News

Feb 13, 2017
Category: Updates
Posted by: John

You can now follow us on Twitter

@DISCs_

Feb 10, 2017
Category: Updates
Posted by: John

We are pleased to announce the details of the 12th Henry V Crook lecture. It will be given by Professor Robert C Mulholland, the Spinal Surgeon Emeritus Nottingham University Hospital.

"Errors in Surgical Management of Back Pain in the Past"

It will be held at the SBPR meeting in Northampton (Park Inn by Radisson Hotel) on the 2nd -3rd November 2017.

We look forward to welcoming you all there.

 


Aug 28, 2012
Category: Updates
Posted by: webtechdesign
I became Vice President of DISCS because I know from personal experience how painful and debilitating back pain can be, as indeed do millions of others.
 

The Problem

Scale of the problem

Societal problems

Human problems

The effects of spinal disorders on sufferers are severe: constant pain, drug dependency, decreased mobility and increased dependency on benefits. On a human level back pain can be severely disabling, denying people many simple pleasures, from embracing a loved one to competing in a favourite sport. Other health problems can be aggravated by back pain. Immobility prevents beneficial exercise and pain-killing drugs reduce the body's ability to cope with disease.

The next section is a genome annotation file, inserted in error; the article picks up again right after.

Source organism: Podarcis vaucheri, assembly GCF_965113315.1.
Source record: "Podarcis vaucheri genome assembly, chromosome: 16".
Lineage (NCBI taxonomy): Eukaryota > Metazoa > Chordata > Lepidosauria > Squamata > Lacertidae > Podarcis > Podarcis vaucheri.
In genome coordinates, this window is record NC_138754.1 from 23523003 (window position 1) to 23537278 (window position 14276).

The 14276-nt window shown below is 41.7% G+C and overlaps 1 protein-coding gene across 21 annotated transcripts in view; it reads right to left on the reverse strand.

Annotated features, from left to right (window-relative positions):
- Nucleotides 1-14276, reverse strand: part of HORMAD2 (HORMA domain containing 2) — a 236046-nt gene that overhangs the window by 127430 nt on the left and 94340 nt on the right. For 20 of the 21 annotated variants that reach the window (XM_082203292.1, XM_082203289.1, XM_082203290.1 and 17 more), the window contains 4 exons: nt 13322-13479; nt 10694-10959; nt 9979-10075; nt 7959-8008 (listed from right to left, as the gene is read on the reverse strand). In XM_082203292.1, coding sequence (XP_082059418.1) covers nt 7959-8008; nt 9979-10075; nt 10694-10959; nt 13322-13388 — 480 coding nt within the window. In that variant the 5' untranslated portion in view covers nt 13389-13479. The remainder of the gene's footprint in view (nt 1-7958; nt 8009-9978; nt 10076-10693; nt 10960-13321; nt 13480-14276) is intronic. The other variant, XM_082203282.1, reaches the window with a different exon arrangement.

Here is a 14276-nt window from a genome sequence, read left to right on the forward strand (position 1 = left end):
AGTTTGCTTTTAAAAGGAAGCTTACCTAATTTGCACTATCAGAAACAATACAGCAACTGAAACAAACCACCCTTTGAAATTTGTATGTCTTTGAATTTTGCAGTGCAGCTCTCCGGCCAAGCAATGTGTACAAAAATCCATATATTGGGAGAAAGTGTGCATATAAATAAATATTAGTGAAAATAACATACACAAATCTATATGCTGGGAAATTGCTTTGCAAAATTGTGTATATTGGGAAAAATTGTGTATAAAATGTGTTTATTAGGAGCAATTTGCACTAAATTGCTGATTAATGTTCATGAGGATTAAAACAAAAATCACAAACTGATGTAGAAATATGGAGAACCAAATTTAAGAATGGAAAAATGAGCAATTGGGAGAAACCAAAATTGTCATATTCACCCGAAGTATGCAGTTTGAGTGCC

Societal problems

Thousands of hours are lost every day to industry, commerce and sport through sick leave due to spinal disorders. As a consequence the cost to industry in lost production is an estimated 5.1 billion pounds annually and to the NHS an estimated 480 million pounds, figures which are only expected to rise.

Governments find their benefits systems stretched as support is required by those with these conditions severe enough to affect their mobility, access to work and ability to be financially independent

Preventing Paralysis

DISCS believe that spinal cord injury need not always result in paralysis. New trauma conventions that dedicate swift and appropriate treatment to spinal injuries could potentially reduce the number of traumas resulting in permanent paralysis. Without investigation, the opportunity for people to be saved from paralysis, life-long care and often life-threatening side effects, is lost.

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